THE AVIATOR’S WIFE (Eric Rohmer, 1981)

Launching his “Comedies and Proverbs” series, writer-director Eric Rohmer’s La femme de l’aviateur is another of his gems. An exquisite light comedy disclosing a depth of romantic anxiety, and hurt feelings alternately hidden and flashing, it revolves around a triangle—a woman, her former lover, her current sometime lover—that becomes another triangle, obliquely, when a girl skipping school joins jealous François in shadowing Anne’s former lover, Christian, who is accompanied by another woman, throughout Paris, perhaps with the aim in mind of exposing him as a two-timer to Anne, whom the man, an airplane pilot, has already dumped. Appearances turn out to be deceptive, and François, who is twenty, is too self-involved to notice Anne’s torment; Anne is 25, while Lucie, 15, might be a more suitable match for François. If only he would open his eyes and lighten up! When he does, another possible misinterpretation of appearances sinks his heart again.
     François and Lucie’s “detective work” in the park, where Lucie tries finagling from tourists photographic proof of Christian and his blonde companion’s existence—a delicious passage fusing elements of Antonioni’s Blowup (1966) and Truffaut’s Stolen Kisses (1968). Lucie, who seems more sophisticated than university student François, is clearly interested in him romantically; her delightful high spirits compensate for his mopey disposition. François amuses rather than exhausts her, which is the opposite of the case with Anne, who wants only to rest, enjoy a meaningless date that night, take off to visit her mother over the weekend, during which time her apartment plumbing will be fixed—at François’s arrangement, as hilarious proof of his devotion. During their very long scene together around Anne’s bed, however, we see what François won’t consider: that the two of them do not mesh into a couple.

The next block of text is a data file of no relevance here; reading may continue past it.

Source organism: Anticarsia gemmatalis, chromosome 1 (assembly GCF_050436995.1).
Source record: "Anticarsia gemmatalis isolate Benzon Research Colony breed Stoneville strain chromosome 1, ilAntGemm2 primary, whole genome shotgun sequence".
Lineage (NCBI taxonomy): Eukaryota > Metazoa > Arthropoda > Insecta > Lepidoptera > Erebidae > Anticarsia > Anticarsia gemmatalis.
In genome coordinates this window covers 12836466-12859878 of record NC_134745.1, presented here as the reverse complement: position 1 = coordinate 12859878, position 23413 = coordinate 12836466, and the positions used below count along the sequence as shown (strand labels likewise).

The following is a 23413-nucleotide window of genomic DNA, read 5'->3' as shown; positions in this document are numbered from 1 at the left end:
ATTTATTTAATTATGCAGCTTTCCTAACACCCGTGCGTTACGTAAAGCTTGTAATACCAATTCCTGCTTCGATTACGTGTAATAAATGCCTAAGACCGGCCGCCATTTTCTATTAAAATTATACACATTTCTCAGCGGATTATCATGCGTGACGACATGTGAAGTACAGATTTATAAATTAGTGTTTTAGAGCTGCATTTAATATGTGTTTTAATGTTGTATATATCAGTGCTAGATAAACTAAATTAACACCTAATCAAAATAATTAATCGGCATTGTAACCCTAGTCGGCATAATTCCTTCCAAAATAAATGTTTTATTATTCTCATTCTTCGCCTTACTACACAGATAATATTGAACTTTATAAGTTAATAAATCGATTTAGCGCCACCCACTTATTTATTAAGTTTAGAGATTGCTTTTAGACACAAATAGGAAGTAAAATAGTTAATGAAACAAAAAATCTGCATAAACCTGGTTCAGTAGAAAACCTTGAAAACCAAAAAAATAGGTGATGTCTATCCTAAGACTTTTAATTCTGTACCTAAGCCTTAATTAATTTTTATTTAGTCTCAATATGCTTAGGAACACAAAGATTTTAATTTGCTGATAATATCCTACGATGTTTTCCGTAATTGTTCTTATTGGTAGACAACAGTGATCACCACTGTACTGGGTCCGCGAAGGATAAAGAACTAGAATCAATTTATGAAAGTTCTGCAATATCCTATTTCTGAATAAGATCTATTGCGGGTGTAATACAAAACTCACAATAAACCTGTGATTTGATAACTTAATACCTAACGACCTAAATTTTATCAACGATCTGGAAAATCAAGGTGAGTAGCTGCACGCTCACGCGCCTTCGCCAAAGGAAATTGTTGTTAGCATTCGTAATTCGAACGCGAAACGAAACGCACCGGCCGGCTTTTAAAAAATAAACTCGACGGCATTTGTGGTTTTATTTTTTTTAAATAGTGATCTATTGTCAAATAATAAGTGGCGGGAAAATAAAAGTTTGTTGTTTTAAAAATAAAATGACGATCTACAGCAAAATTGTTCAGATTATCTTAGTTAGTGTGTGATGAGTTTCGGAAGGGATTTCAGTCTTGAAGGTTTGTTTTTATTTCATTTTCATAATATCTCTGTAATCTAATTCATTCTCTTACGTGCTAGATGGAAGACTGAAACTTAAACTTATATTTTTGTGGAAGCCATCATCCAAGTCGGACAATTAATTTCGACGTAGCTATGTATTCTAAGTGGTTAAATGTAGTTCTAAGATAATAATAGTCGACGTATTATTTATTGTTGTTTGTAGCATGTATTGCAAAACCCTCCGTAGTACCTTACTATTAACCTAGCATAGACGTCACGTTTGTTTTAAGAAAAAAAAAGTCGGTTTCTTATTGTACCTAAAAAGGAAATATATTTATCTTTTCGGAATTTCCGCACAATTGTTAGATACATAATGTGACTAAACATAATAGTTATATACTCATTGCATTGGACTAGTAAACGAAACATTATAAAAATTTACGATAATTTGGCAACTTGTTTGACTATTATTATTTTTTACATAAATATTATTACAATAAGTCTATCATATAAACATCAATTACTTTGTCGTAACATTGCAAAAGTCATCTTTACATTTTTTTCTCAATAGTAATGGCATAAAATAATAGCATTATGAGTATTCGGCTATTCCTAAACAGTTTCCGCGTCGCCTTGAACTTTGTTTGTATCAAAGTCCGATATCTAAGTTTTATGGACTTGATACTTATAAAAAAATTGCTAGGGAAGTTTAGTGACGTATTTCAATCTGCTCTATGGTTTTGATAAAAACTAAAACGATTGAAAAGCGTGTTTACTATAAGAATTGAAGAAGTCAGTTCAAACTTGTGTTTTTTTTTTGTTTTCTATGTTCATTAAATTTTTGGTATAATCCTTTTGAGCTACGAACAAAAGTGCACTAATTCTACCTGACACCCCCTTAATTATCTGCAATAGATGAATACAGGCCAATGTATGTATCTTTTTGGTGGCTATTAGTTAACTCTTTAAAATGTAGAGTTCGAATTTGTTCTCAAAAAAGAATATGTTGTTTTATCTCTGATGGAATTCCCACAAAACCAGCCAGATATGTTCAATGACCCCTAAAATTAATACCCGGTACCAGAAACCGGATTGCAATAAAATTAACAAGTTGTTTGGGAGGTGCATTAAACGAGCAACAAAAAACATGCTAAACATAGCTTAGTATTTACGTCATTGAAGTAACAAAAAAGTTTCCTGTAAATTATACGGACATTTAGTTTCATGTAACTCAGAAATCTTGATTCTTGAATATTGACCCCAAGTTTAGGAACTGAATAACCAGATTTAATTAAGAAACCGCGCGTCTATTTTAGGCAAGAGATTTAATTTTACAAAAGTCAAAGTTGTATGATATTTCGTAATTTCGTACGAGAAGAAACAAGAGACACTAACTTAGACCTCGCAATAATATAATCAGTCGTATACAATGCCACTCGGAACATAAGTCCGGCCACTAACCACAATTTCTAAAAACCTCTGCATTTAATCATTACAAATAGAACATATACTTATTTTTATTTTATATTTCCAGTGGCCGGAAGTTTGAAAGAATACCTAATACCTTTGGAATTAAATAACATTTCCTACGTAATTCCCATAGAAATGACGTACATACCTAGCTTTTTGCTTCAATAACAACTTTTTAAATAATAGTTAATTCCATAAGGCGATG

B(U)Y THE BOOK

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